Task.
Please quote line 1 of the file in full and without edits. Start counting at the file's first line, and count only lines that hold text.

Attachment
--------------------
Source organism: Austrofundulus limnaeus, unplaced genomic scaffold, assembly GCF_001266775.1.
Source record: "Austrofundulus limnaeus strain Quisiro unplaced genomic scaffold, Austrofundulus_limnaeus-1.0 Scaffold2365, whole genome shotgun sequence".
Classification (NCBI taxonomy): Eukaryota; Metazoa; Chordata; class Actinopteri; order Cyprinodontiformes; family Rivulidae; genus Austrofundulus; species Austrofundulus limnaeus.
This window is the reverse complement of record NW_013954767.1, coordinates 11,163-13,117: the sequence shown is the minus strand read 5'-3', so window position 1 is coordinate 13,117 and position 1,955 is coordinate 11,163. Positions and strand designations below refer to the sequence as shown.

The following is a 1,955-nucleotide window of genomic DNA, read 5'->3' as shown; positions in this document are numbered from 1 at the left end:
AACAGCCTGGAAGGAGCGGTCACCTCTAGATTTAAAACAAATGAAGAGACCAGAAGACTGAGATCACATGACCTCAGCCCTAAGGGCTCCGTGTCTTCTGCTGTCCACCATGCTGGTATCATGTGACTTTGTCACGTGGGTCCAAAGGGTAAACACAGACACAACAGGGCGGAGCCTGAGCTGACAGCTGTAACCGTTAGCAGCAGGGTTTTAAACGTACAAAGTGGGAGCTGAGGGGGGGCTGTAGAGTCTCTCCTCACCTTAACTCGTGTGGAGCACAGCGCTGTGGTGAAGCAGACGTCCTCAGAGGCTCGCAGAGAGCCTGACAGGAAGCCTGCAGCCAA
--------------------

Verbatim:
Source organism: Austrofundulus limnaeus, unplaced genomic scaffold, assembly GCF_001266775.1.